Despite all the hype surrounding Greta Thunberg and other youths indoctrinated with “climate crisis” propaganda who appeared before Congress in mid-September, public opinion surveys continue to show people’s concerns about catastrophic climate change are a mile wide and an inch deep.
The results of a new Washington Post/Kaiser Family Foundation (Post/Kaiser) survey correspond with other similar polls from recent years. Public opinion polls, including the Post/Kaiser poll, which includes the views of kids as young as 13, show a majority of those surveyed, whether representing the general public at large, registered voters, or most other sub-segments of the population, are “moderately,” “very,” or “extremely” worried or concerned about climate change.
Yet the real story lies in what the headlines ignore. If you ask the public about almost any public policy issue frequently in the headlines —clean air, crime, economic growth, education, immigration, jobs, retirement, taxes, terrorism, and so forth— poll respondents will say it is important. What we really need to know, however, is how important each issue is relative to other matters of concern. In a world of limited resources, government must focus on what the public is most concerned about.
In poll after poll, climate change consistently ranks at or near the bottom on the public’s list of concerns. For instance, a United Nations poll surveying more than seven million respondents from 195 countries asked participants to rank their top 16 priorities. A quality education ranked first, and “Action Taken on Climate Change” ranked dead last, receiving 300,000 fewer votes than “Access to Telephone and Internet,” which finished 15th on the list.
The results of the Post/Kaiser poll are no different. Survey participants were asked, “How important are the following issues to you personally?: climate change, the economy, gun policy, health care, immigration, and renewable energy.” All came in as important, yet climate change came in second to last among adults and third to last among teens in the number of people rating it as either “extremely” or “very” important. Had the Post/Kaiser pollsters added education, crime, school safety, reliable power supply, or a host of other issues commonly asked about in such surveys, I’m quite certain climate change would have ranked even lower than it did.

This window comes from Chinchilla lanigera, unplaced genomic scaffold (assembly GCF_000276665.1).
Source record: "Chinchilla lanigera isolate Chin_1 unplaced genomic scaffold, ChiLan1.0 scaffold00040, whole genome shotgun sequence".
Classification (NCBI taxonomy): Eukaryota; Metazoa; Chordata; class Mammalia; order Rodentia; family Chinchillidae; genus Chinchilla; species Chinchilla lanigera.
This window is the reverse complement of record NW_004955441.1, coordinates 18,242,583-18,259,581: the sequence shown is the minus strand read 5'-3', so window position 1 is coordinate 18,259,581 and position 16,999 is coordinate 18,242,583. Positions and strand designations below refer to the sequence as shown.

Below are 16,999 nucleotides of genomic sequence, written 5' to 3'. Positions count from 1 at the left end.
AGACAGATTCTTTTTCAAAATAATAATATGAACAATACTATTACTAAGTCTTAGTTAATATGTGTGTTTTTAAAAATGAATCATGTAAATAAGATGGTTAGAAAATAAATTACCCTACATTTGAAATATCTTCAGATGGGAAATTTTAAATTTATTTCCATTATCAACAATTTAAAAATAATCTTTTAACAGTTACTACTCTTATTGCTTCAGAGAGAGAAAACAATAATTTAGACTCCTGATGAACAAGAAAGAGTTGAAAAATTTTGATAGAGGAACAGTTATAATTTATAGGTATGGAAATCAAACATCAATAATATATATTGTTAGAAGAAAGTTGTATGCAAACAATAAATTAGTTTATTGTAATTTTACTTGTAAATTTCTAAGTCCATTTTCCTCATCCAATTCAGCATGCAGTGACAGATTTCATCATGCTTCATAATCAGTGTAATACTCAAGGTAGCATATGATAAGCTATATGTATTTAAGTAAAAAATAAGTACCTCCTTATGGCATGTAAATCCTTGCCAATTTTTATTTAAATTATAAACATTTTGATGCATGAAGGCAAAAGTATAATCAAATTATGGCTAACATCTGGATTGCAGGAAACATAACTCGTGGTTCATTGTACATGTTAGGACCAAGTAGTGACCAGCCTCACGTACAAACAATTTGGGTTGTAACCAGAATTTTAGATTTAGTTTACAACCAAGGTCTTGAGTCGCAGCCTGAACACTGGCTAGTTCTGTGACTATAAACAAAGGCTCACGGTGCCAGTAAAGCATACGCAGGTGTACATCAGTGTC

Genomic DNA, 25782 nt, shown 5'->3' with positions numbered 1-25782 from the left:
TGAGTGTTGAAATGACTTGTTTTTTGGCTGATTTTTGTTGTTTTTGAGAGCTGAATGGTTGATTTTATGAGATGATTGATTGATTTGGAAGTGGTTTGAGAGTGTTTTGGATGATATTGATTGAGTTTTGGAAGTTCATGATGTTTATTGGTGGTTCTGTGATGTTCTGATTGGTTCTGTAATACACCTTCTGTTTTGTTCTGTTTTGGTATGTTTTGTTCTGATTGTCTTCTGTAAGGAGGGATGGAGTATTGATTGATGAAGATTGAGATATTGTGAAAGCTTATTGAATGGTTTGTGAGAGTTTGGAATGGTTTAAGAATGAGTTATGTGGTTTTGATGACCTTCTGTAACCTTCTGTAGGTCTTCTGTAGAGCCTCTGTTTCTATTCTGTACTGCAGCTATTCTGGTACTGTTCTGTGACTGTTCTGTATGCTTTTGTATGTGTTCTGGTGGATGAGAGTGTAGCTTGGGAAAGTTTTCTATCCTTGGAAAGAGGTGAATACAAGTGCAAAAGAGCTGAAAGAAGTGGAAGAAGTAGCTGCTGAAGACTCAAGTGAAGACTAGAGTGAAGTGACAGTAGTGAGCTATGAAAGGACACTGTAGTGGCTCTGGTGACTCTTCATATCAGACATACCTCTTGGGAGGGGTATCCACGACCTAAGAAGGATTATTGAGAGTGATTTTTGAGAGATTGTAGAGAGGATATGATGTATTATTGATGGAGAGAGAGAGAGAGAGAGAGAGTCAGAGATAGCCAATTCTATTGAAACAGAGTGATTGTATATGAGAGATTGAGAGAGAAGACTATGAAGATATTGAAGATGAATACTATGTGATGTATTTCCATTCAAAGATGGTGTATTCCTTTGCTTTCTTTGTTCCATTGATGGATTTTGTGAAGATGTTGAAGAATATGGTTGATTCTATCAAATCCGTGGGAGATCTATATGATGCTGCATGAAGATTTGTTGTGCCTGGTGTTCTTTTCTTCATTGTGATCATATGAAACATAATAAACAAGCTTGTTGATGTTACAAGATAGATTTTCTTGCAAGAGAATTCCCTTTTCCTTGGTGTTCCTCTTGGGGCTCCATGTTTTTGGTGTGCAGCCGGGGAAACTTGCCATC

What’s even more telling is that two other surveys, a 2017 University of Chicago and Associated Press-NORC Center for Public Affairs research poll and a 2015 survey conducted by The New York Times, Stanford University, and Resources for the Future found, along with the Post/Kaiser poll, that the public only wants to fight climate change if it can be done at very little or no cost. Even I was surprised by how little money people were willing to spend to save the planet from a so-called “climate crisis.”
Sixty percent of Post/Kaiser survey respondents said they believed the world had fewer than 10 years to prevent the worst effects of climate change—with most of those respondents claiming the world has two years or fewer to act.
Despite this, 51 percent of those surveyed would be “somewhat” or “strongly” opposed to paying a $2 monthly tax on their residential electric bills to pay to fight against climate change. Similarly, 61 percent would reject a 10 cents per gallon increase in the gasoline tax to fight climate change.
The numbers opposed to electric bill fees and gas tax hikes rose sharply when the proposed fees were increased: 71 percent oppose a $10 monthly tax on U.S. residential electric bills, and 74 percent oppose increasing the gas tax by 25 cents per gallon. Yet these relatively modest cost increases are far below the multi-thousand-dollar annual household price increases that would result from the Green New Deal (GND) and the multi-hundred-dollar price hikes that would result from the GND-lite carbon tax proposals a very few moderate Republicans in Congress are offering to fight climate change.
It would be interesting to ask how many people would support actions proposed to fight climate change—like the ban on all carbon dioxide emissions proposed in the GND—if those polled were informed that science shows the actions would have virtually no effect on reducing future temperatures, disease outbreaks, hurricanes, or sea level rise. Pollsters never ask this question.
People may be worried about climate, but they are far more concerned about many other things with a more direct impact on their lives. Accordingly, during elections, wise politicians will focus more on crime, the economy, education, jobs, national security, privacy, or almost any other topic except fighting global warming.